Gossamer Gear’s kit is a little different since it uses webbing and a plastic clamp for the upper strap at a penalty of 0.3 ounces. I doubt this solves the core issue of these hand-free kits, which is the geometry of the shoulder strap. To get the dome of the umbrella away from your head, you have to slide the bungees pretty far up your shoulder strap. Because the pack straps curve over your collarbone, this tilts the dome backward. This will catch air better in the direction you are moving and possibly bring some sun onto your face depending on the direction of hiking and time of year.
Lightrek Hiking Umbrella Pros
Ventilation: While a sun hoody and hat are a lighter, lower profile way to protect your head from the sun, the surfaces of these materials build up and transfer heat. It also provides a barrier to sweat escaping. By placing your sunshade above you, air can move freely underneath and next-to-skin layers can be removed. This makes for much cooler hiking—how much cooler will vary with how intense the sun is. The sun’s intensity is a factor of altitude, overcast, natural shade, and possibly even humidity.
Subjectively, I would say it feels 10-15 degrees cooler on average with the umbrella.
Extended Protection: While not huge, the dome of the umbrella will cover most of your torso, arms, and the top of your pack, providing protection that a hat can’t. If you’re like me and pack your food bag at the top for easy snack access, this will help your cheese and pepperoni from becoming a greasy soup by lunch.
Keeps rain gear breathable: While I don’t see much rain in my part of the country, keeping rain off your rain gear with an umbrella has several advantages. First, hoods and zippers can remain undone, greatly increasing your mechanical ventilation without letting rain in.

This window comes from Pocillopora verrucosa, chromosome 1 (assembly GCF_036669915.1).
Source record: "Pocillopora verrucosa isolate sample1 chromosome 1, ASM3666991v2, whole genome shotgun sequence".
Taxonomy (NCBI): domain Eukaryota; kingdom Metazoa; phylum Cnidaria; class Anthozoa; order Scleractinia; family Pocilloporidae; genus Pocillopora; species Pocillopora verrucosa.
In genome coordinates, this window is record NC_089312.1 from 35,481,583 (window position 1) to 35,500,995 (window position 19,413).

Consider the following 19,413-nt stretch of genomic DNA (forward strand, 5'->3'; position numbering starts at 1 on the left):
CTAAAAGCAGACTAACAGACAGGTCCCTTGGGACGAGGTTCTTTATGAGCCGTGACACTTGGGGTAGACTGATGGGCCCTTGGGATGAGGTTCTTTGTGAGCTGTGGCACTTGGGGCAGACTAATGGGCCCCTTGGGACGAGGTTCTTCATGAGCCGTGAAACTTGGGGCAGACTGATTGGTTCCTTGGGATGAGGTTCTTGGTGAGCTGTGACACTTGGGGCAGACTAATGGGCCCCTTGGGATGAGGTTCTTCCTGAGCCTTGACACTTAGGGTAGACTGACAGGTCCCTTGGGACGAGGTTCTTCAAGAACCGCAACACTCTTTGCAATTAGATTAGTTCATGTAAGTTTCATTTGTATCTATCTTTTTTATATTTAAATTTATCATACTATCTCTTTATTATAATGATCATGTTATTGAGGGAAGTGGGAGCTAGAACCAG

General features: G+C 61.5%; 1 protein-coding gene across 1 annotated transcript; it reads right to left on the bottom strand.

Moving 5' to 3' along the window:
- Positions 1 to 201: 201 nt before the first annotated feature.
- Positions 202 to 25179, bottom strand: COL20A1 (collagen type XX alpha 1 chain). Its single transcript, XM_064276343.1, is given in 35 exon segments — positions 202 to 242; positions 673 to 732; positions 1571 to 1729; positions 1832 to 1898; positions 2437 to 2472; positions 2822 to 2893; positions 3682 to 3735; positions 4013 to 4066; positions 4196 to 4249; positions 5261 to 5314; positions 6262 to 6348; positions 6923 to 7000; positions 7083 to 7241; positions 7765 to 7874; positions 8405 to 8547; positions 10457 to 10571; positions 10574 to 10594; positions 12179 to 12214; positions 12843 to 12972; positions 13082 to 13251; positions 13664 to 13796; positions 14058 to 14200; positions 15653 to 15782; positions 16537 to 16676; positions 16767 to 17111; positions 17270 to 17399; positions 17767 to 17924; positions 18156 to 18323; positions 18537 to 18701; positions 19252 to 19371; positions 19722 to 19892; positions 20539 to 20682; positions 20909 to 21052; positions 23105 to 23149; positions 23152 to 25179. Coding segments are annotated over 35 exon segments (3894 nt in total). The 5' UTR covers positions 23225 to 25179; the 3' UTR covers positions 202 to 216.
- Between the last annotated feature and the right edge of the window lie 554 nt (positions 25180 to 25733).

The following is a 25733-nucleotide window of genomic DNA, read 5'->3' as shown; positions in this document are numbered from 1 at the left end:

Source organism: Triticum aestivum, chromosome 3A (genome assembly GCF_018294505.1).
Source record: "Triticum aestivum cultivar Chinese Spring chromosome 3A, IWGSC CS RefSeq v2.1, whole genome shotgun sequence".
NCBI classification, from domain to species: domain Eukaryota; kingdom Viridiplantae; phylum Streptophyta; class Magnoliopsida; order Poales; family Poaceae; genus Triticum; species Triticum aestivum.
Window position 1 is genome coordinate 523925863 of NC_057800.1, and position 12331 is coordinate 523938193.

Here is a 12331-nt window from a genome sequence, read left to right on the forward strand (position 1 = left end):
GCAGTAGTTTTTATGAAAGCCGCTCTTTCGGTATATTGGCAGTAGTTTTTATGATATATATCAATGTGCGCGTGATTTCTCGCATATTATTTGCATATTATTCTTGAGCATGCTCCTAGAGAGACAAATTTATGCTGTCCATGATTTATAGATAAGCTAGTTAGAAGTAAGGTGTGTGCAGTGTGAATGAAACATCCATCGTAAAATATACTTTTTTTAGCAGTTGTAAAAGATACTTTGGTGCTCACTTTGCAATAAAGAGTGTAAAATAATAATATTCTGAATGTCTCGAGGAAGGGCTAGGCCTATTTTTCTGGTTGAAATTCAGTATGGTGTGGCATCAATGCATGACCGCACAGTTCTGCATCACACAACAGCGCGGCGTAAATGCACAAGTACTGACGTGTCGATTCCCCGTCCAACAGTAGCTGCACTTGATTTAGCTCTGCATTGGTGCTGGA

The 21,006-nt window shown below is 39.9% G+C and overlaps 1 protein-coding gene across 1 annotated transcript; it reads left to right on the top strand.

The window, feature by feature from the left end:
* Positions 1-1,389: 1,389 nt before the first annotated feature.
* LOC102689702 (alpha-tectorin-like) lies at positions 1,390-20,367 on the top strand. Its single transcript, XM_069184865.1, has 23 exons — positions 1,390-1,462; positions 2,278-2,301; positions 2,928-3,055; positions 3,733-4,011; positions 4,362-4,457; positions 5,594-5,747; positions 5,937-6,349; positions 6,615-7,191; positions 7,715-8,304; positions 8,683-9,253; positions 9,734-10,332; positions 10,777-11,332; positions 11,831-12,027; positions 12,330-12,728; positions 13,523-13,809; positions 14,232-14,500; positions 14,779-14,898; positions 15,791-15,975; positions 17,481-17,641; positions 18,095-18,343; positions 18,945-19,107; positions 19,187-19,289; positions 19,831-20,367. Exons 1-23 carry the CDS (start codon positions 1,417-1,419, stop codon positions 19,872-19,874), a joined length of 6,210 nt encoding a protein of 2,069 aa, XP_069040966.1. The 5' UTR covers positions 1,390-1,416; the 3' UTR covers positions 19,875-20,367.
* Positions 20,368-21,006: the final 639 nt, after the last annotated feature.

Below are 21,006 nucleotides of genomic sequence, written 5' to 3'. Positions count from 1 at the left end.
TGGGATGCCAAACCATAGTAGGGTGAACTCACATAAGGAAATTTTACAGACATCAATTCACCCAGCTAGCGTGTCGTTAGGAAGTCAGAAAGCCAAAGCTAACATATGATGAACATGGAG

Second, it keeps the face fabric dry and therefore breathable. If the DWR (the coating that keeps water beading on the surface of most jackets) wears out, the jacket face fabrics absorb water. This, in turn, clogs the pores that keep the jacket breathable, making it ‘wet out’ by trapping sweat.
Wind Blocking: Despite not being easy to carry in the wind, at ground level, it makes a good wind block for cooking or against blowing sand when held down securely.
Lightrek Hiking Umbrella Cons
Bulk: Having an expanded umbrella makes your personal bubble a lot bigger, making it easier to catch branches, bump other hikers, or miss some other overhead hazard. While not super bulky collapsed, it is another thing hanging off your pack that isn’t technically necessary for most hikers.
Usability in Wind: It doesn’t take much of a breeze for the umbrella to become annoying. It can tolerate a breeze when used with a strap system, but it starts to catch and throw you off balance or bounce into your field of view more as speeds pick up.
I personally find the Lightrek useful up to wind speeds of about eight miles per hour when it’s strapped to my pack’s shoulder straps—or up to five miles per hour plus a three-mile-per-hour walking pace. If you are hand-holding it or sitting on a break, this increases to 10-13 miles per hour. Exposed ridgelines tend to gust more than this regularly, meaning it’s not the best alpine choice.
Short Shaft: While I wouldn’t necessarily increase the shaft length (because it would become less packable), it does limit how far away from your head the umbrella can get. If you are hand-holding it, your arm is completely bent, which can be tiring and irritating (I have occasional elbow tendonitis from climbing that is irritated by fully bending my elbow). This is a design problem with no perfect solution. I think GG struck a reasonable balance, but it’s something to keep in mind.
I consider a sun umbrella a critical part of desert hiking, especially on a longer thru-hike where you might not be able to pick the best season to be in the desert (CDT Great Basin in August, anyone?). However, I gag a little at the price of most hiking-oriented models. The GG Lightrek hiking umbrella is on the low end for comparable products.
- MSRP: $45
- Weight: 6.8 oz
- MSRP: $59
- Weight: 6.9 oz
- MSRP: $45
- Weight: 6.8 oz
The chrome Gossamer Gear Lightrek Hiking Umbrella was donated for purpose of review.
Featured image: Photo by Alex Rozsko.